HDFS faculty member named Ann Atherton Hertzler Early Career Professor

June 28, 2019

UNIVERSITY PARK, Pa. — Samantha Tornello, assistant professor of human development and family studies at Penn State, has been named the Ann Atherton Hertzler Early Career Professor in Health and Human Development.

Tornello’s research focuses on family composition, parental dynamics, and individual functioning of families headed by sexual and gender minority people. Her research also addresses how both positive and negative experiences can impact parents and children in these families.

Samantha Tornello

Samantha Tornello is assistant professor of human development and family studies at Penn State.

IMAGE: Penn State

“Receiving this professorship will allow me to significantly expand my current research program. It also shows me that the College of Health and Human Development and Penn State recognize the importance of research on sexual and gender minority parents and their children,” said Tornello.

“For example, in one study, I am examining the role of stigma and discrimination across the family creation process and during pregnancy. I want to understand what couples are navigating during this process, how these experiences impact the family, and how to improve the health and well-being of sexual and gender minority parents and their children.”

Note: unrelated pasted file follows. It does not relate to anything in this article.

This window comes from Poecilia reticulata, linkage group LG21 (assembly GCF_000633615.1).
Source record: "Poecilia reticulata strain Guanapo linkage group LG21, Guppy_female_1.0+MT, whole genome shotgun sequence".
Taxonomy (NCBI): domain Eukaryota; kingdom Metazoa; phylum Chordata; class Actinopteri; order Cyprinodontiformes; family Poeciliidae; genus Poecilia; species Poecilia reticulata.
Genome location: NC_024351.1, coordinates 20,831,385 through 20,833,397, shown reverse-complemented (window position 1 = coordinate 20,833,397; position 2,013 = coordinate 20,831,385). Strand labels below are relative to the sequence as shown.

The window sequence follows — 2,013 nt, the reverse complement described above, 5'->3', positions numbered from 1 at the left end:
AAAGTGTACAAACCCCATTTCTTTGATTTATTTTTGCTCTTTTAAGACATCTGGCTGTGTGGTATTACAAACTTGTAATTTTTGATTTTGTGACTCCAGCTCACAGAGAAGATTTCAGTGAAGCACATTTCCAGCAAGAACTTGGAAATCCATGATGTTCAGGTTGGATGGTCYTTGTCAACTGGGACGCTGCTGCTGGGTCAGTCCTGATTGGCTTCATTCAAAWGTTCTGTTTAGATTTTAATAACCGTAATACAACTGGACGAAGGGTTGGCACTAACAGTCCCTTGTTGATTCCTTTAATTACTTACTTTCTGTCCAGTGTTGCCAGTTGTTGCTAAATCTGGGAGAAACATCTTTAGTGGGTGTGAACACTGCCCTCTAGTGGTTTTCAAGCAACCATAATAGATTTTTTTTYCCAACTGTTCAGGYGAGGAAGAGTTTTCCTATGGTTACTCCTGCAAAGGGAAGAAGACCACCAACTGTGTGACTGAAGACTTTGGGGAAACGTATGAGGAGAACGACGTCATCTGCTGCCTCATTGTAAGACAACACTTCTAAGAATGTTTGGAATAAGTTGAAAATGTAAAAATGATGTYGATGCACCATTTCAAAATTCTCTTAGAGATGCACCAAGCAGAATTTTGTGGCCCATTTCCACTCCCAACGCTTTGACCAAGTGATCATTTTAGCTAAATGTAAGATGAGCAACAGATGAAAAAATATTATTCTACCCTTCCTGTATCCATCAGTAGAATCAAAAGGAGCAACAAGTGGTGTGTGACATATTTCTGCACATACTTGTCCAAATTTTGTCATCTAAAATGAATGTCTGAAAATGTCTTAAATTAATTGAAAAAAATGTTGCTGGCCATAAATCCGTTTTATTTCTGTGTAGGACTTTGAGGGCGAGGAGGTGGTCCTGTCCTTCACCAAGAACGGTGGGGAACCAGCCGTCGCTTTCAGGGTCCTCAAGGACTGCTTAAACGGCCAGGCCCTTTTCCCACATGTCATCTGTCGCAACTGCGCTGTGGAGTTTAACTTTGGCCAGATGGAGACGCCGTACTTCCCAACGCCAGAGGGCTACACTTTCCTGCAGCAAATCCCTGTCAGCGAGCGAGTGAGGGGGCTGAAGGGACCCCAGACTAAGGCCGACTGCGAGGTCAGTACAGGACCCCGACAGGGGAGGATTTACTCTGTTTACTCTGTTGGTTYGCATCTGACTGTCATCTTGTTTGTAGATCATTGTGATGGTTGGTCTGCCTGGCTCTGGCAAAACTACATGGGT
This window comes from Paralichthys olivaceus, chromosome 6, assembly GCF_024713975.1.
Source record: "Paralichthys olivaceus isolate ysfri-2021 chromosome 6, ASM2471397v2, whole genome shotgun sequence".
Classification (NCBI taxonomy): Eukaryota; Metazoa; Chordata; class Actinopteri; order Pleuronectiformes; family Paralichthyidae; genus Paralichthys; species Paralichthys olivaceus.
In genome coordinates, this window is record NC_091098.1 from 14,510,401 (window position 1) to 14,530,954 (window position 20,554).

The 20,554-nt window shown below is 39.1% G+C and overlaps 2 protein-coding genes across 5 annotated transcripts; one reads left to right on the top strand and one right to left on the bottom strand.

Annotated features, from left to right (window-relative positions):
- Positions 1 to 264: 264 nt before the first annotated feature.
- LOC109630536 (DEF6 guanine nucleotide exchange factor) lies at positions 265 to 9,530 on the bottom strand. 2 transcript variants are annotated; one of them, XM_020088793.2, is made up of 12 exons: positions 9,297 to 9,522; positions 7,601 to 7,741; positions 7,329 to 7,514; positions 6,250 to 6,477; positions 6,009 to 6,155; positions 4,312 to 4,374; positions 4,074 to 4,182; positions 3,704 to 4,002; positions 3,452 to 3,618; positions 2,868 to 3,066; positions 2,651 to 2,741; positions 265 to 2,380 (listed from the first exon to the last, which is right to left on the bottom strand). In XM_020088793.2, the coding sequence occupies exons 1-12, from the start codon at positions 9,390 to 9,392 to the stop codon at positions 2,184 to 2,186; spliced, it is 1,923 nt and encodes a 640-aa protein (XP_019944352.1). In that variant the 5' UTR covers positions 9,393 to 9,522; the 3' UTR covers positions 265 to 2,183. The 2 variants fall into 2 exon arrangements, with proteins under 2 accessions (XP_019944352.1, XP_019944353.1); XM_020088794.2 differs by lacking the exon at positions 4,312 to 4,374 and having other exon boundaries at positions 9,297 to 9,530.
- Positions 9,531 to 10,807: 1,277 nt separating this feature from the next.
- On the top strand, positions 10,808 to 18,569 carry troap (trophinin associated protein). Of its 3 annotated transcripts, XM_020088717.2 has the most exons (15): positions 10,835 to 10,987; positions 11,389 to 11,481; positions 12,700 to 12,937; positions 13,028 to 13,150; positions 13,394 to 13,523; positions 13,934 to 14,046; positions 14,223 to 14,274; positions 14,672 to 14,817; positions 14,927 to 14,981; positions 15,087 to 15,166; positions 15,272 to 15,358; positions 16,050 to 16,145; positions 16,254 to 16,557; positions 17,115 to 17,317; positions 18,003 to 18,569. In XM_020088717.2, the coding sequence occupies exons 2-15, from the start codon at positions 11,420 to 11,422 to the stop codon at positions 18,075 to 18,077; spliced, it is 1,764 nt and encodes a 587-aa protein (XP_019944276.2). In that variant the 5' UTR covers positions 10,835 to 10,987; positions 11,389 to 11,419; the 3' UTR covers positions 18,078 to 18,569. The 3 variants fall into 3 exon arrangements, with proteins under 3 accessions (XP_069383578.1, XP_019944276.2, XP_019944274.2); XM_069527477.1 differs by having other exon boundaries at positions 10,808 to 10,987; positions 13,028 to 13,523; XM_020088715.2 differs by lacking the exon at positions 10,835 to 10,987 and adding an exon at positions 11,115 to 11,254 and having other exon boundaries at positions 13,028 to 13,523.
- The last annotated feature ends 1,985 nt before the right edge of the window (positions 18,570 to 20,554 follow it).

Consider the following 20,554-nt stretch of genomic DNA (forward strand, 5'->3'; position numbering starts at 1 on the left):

Tornello will hold the professorship for a period of three years. She plans to use the support that the professorship provides to pilot new studies and extend her current research using new methodology, including interviews and videotaped observations.

“For those who choose to become parents, the label of mom, dad or maddy is super important. I want to give a voice to those who often get left out of research on family, parents and children,” she said.

Douglas Teti, professor of human development and family studies and head of the department, said it is an honor for a professor in the department to receive this prestigious appointment.

“This professorship is intended for a person who, early in their career, has shown great promise,” he said. “The research that Samantha Tornello does is groundbreaking work, and this professorship will facilitate her research program and put her in good position to secure external funding.”

Tornello joined the Department of Human Development and Family Studies at Penn State's University Park campus in 2017. Previously, she was a faculty member in the psychology department at Penn State Altoona. She earned her doctorate in developmental and community psychology from the University of Virginia in 2014.

Early career professorships, like the three Ann Atherton Hertzler Early Career Professorships made possible through her estate, provide faculty members with funds to support their professional development. These endowments also impact students, as professors often use such funds to hire undergraduate and graduate students as research or teaching assistants, or to cover students’ independent research or professional travel.

To learn more about the Penn State Department of Human Development and Family studies, visit hhd.psu.edu/hdfs.

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Last Updated June 28, 2019